Horse Welfare Board: the recommendations in full
The Horse Welfare Board released a landmark report into welfare in British racing on Thursday, and the five-year strategy included 20 recommendations:
A: Standards and benchmarking
1 Welfare benchmarking: The Horse Welfare Board recommends the continued development of a system for benchmarking welfare of thoroughbreds, working with other racing jurisdictions, equine sports and equine sectors as far as possible. This should be a scientifically grounded but practical checklist, which has the potential to be used as evidence of welfare standards in racing. To be led by the BHA as an industry-wide project, with sponsorship from the HWB to ensure this work is developed collaboratively both across and outside the industry.
2 Euthanasia code of practice: We require the development and implementation of a single euthanasia code covering the whole industry, including breeding, pre-training, sales and aftercare, building on existing codes and including a clear decision tree to ensure euthanasia is used appropriately. This code should be communicated to industry and external audiences, to encourage understanding of responsible, ethical euthanasia as an important element of the welfare toolkit. To be led by the BHA and utilising appropriate expertise from (e.g.) the Veterinary and Ethics Committees.
3 Code of ethics: Racing to develop and communicate an ethical case for racing, including a Code of Ethics. Code of Ethics to be commissioned from the independent Ethics Committee by the HWB.
4 Ground and going improvement and benchmarking: Racing to undertake a project to develop performance quality criteria and measurement for ground and going, to cover first racing, then training surfaces, with an associated education and accreditation programme. This project should also assess, with the help of predictive modelling, any safety or welfare issues linked to ground or going, in relation both to turf and artificial surfaces, and the preparation and irrigation of surfaces, making recommendations for action as appropriate. This project to be led by a subgroup of the BHA’s cross-industry racecourse committee, with sponsorship and funding from the Horse Welfare Board.
5 Continued consideration of breeding methods: British racing should continue to play a role internationally on the relative merits of different breeding methods, led by the TBA and BHA and helping the Horse Welfare Board to maintain its understanding of developments in this area.
B: Safety improvements
6 Welfare benchmarking: The Horse Welfare Board recommends the continued development of a system for benchmarking welfare of thoroughbreds, working with other racing jurisdictions, equine sports and equine sectors as far as possible. This should be a scientifically grounded but practical checklist, which has the potential to be used as evidence of welfare standards in racing. To be led by the BHA as an industry-wide project, with sponsorship from the HWB to ensure this work is developed collaboratively both across and outside the industry.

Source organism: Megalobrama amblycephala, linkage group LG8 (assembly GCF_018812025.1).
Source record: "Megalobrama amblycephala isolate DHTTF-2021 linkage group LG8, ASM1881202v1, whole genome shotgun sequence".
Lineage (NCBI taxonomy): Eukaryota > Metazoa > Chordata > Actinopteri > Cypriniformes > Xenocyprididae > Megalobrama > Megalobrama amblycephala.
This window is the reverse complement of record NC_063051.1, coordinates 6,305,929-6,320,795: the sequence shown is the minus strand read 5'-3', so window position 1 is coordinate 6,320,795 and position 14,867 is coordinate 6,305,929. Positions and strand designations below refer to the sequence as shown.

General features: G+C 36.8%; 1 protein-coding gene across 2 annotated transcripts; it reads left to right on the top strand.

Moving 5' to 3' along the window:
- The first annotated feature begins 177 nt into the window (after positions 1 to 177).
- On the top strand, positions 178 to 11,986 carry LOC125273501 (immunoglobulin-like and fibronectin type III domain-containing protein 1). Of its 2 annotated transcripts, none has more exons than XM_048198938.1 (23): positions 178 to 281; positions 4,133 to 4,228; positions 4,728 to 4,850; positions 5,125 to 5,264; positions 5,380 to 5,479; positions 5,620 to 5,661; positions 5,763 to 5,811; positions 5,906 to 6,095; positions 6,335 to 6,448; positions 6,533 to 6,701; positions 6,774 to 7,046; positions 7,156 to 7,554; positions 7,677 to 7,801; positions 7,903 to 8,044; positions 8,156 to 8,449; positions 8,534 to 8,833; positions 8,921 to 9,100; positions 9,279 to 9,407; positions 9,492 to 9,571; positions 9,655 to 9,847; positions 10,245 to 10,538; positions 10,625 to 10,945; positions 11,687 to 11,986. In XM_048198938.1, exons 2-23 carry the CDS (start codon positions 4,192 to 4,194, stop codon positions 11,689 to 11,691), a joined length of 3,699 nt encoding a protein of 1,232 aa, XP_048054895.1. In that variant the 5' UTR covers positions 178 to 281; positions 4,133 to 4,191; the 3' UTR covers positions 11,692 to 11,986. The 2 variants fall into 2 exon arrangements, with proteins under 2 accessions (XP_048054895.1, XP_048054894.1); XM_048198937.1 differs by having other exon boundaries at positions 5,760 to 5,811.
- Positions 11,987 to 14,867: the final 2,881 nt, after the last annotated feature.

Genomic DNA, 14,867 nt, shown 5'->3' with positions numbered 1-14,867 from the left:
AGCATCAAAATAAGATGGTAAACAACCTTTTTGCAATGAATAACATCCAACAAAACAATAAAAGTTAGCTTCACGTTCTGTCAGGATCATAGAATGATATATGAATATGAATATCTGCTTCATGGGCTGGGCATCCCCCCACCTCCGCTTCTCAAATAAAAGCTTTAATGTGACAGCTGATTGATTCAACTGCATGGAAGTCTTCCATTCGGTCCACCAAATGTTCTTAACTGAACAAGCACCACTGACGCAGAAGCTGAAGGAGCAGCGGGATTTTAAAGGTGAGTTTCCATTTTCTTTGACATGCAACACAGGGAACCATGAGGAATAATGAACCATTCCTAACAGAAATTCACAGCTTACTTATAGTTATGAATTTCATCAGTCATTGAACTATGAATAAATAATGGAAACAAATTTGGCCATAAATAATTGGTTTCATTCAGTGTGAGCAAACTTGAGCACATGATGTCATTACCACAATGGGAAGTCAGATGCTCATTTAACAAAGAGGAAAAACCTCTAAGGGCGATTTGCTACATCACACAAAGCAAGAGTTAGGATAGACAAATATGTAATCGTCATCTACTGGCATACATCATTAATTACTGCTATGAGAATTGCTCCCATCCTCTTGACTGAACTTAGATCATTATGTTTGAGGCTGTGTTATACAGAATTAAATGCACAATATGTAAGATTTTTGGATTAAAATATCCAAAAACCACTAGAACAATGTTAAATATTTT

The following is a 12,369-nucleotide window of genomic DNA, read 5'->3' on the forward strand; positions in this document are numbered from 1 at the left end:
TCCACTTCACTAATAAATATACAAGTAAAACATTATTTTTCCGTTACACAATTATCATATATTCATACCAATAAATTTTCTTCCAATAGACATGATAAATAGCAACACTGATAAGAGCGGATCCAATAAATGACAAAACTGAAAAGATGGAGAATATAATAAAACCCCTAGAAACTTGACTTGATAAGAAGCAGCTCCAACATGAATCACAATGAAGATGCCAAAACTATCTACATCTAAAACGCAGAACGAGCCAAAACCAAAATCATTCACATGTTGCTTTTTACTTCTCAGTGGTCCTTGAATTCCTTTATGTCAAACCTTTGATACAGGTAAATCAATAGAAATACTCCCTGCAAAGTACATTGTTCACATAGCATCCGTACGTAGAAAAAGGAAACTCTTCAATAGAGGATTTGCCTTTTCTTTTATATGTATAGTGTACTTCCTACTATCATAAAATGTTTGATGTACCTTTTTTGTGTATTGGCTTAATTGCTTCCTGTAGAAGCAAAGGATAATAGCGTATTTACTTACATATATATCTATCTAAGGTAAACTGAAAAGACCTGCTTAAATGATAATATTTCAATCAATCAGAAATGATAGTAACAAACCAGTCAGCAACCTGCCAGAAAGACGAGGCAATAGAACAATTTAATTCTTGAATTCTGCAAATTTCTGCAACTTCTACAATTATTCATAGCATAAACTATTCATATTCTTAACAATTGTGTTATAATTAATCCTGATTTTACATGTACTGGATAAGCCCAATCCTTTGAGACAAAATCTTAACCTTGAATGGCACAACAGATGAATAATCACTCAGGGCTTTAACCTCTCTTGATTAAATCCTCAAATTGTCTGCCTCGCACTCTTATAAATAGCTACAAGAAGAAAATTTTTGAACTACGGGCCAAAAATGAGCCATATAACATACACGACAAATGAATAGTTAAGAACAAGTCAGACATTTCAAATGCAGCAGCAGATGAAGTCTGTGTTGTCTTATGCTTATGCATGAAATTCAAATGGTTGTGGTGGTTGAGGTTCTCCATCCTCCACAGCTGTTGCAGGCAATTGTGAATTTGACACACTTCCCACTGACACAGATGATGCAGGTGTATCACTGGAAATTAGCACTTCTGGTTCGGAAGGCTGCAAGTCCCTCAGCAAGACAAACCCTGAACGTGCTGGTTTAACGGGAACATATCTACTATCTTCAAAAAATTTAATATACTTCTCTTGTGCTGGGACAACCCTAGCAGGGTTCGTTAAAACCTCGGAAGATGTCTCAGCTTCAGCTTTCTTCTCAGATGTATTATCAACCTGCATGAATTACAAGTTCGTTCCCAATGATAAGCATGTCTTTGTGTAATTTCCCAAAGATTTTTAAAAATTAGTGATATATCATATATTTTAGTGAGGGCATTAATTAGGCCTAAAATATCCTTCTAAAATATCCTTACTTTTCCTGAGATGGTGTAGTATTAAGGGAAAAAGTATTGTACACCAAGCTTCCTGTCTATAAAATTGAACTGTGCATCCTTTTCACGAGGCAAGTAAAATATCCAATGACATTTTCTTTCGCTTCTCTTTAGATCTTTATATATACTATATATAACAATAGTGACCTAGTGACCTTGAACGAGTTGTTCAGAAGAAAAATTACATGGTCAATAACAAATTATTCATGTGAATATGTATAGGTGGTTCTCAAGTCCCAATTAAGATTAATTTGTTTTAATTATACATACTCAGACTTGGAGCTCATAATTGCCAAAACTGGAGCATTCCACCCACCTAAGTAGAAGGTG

C: Reviews of current policies and practices
7 The BHA should conduct a consultation on the whip in 2020, as follows: With a view, regardless of other outcomes discussed in the consultation, to reviewing penalties for breaches of the whip rules as quickly as possible and ideally by the end of October 2020, noting that the need to increase penalties is a clear, minimum recommendation of the Horse Welfare Board, with particular consideration of increased penalties for:
• Whip action offences, e.g. use of the whip over shoulder height, where evidence suggests that greater deterrents are required
• Whip modification offences, penalties for which are felt to be inadequate
• Repeat/multiple offences by the same jockey, increasing the progressive penalties applied for multiple offences
Consultation on penalties should seek views and ideas on a range of sanctions, for example, fines and/or suspensions for jockeys, and prize-money sanctions. The Horse Welfare Board recognises that different views exist on the feasibility and desirability of sanctions involving disqualification of the horse but feels this question could usefully be considered and resolved through consultation. Should the BHA choose to exclude this from the consultation, it must set out clear reasons for doing so.
In that consultation, the BHA should also take the opportunity to gather views, and potentially to consider:
• Future banning/retention of the whip for encouragement, in order to foster a controlled, constructive and managed discussion
• Changing the rules to place further restrictions on use of the whip for encouragement (e.g. reduction in number of permitted strikes, or restricting use during particular stages of a race)
The Horse Welfare Board wishes to be clear that the only explicit recommendation for immediate action on the whip relate to the need for increased penalties and for the industry to take greater control of
conversations relating to the use of the whip for encouragement, initially expressing views via an open, managed consultation process.
8 Stalls and starting review: Racing to conduct a short review of stalls and starting, including: assessment of risk of injury to horses from stalls starts and jumps (tape and flip) starts, to ensure risks are as low as possible. If risks are identified, causes to be ascertained and addressed. Review to include consideration of stalls loading
procedures and identification of any real or perceived welfare issues, with appropriate action to be taken as necessary. This short review to be led by the BHA and RCA, but with a view to regular future reassessment, in line with new information and data, or utilising improvements made in overseas jurisdictions.
9 Lower place prize-money review: Racing to conduct a short analysis to assess any welfare or safety issues arising from lower place prize-money and to provide reassurance, or to make changes to prize money allocation if required. Led by the BHA.